It's a problem facing many African cities: In Ibadan, the largest city in southwestern Nigeria, abattoirs routinely pour untreated animal waste into local rivers and lakes. The unregulated dumping packs an unwelcome double whammy: It spreads animal disease to humans, and the degradation of waste generates methane and carbon dioxide—greenhouse gases that contribute to global warming.
Enter Cows to Kilowatts Partnership Limited, a Nigerian company that turns animal blood and waste into inexpensive, clean energy for consumers. Cows to Kilowatts is one of 34 companies named by the World Economic Forum on Dec. 4 as Tech Pioneers, companies offering new technologies or business models that could advance the global economy and have a positive impact on people's lives.
The two-year-old company is a three-way partnership involving a Nigerian nonprofit group, the Global Network for Environment & Economic Development Research; the Biogas Technology Research Group at King Mongkuks University of Technology in Thonburi, Thailand; and the Center for Business as an Agent of World Benefit at Case Western Reserve University in Ohio.
Cows to Kilowatts has found a way to reduce slaughterhouse pollution by 90% and eliminate greenhouse gas emissions. That is no easy feat. Traditional waste-treatment methods use a smelly, inefficient process that emits methane and carbon dioxide into the atmosphere. Cows to Kilowatts uses an advanced anaerobic reactor that rapidly processes high volumes of waste into high-quality biogas. Captured methane is upgraded and compressed for use as a household cooking gas or as fuel for gas generators that provide electricity to households. The leftover sludge is turned into environmentally friendly fertilizer. And Cows to Kilowatts says its system costs less to install and operate than traditional methods.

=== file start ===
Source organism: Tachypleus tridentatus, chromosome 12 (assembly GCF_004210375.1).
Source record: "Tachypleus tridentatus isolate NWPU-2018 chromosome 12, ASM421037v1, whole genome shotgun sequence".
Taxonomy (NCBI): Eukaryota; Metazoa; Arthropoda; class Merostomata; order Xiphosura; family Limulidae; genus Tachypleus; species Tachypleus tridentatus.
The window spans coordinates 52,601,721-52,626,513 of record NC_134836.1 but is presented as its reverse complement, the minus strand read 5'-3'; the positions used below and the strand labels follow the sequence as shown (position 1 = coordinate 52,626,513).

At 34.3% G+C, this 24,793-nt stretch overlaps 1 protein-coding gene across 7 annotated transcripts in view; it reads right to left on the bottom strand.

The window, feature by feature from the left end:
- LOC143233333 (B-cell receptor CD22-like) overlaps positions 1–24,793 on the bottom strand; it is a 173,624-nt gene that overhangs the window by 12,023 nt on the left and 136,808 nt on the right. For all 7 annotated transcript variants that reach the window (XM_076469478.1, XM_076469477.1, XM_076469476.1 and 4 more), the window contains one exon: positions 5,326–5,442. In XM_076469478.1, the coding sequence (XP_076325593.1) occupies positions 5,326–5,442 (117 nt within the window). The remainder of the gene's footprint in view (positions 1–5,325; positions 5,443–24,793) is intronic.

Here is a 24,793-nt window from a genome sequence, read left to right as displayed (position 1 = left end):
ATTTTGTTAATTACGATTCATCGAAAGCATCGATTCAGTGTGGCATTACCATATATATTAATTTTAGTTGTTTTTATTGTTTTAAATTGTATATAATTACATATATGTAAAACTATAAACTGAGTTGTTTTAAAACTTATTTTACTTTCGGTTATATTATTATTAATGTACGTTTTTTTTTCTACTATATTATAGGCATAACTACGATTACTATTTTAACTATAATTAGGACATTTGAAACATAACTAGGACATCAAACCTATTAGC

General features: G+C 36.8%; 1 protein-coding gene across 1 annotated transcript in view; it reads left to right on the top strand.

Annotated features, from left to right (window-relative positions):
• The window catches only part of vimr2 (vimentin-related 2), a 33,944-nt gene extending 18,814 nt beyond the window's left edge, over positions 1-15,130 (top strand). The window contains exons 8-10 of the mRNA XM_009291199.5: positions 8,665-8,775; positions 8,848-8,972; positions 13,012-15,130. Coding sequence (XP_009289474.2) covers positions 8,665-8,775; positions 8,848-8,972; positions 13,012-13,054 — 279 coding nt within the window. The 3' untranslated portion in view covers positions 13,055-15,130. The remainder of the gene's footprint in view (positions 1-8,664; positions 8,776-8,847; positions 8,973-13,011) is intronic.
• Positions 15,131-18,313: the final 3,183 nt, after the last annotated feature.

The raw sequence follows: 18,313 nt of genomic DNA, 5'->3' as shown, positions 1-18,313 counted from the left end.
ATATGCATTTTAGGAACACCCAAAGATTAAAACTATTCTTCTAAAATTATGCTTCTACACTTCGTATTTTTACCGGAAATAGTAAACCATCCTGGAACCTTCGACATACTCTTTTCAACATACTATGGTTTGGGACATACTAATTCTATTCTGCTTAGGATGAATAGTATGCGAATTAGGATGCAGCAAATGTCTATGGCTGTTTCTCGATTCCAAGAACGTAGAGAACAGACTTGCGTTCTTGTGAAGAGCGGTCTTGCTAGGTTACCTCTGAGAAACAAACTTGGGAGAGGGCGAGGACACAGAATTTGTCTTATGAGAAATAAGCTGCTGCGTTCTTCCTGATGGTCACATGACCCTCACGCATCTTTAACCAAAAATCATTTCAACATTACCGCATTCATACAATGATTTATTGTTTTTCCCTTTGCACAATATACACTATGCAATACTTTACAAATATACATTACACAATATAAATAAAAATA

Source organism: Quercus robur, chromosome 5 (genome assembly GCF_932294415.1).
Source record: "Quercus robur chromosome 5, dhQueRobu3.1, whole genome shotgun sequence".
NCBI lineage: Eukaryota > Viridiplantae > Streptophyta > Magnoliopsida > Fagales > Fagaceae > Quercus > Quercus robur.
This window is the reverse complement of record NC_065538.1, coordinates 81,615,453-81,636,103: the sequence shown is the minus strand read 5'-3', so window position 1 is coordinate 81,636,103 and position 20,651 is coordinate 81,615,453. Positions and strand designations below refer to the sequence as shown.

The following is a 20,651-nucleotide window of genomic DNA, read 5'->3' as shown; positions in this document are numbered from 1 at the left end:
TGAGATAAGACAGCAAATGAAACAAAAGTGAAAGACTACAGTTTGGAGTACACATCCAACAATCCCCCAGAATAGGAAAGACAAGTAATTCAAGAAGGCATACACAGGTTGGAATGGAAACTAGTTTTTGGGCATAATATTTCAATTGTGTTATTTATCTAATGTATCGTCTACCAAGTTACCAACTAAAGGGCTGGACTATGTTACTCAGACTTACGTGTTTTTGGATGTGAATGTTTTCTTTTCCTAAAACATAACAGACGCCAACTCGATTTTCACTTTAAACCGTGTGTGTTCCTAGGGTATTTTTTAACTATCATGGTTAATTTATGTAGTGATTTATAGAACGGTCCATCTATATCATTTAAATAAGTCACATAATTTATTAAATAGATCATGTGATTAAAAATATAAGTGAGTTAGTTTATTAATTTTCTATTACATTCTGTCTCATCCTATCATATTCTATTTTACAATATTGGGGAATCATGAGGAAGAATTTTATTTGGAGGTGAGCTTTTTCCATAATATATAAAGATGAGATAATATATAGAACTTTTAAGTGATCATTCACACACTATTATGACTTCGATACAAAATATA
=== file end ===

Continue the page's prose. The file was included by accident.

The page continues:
Backed by the U.N. and World Bank
Dr. Joseph Adelegan, the company's 41-year-old founder and chief executive, got these results by tinkering with technology developed by researchers in Thailand to treat organic waste from rice processing and fruit canning plants. A chartered civil engineer with degrees from Nigeria's University of Ibadan, Harvard University's John F. Kennedy School of Government, and the University of California at Berkeley, Adelegan is passionate about the climate-friendly technology. He is the founder and executive chairman of the Global Network for Environment & Economic Development Research, based in Ibadan, Nigeria, which focuses on environment and sustainable development issues.
The Cows to Kilowatts partnership built its first plant in Ibadan to treat slaughterhouse waste with a $500,000 grant from the U.N. Development Program. The company then raised an additional $200,000 from a World Bank competition and used it to build a bioreactor to generate electricity from cassava waste in the Nigerian city of Ilorin.
The Ibadan plant, which generates around 1,800 cubic meters of biogas per day, already provides affordable cooking gas to 5,400 homes. The plant is expected to be profitable within two years. The initiative is also reducing pollution inside the homes of poor families because the cooking gas it sells is cleaner than commonly used fuels.
Now, Cows to Kilowatts is raising money to replicate the Ibadan plant in other African cities in Zimbabwe, Kenya, and South Africa. Although slaughterhouses are supposed to be overseen by government authorities in Africa, "enforcement of environmental regulations is nonexistent, which causes serious health and environmental damage," Adelegan says.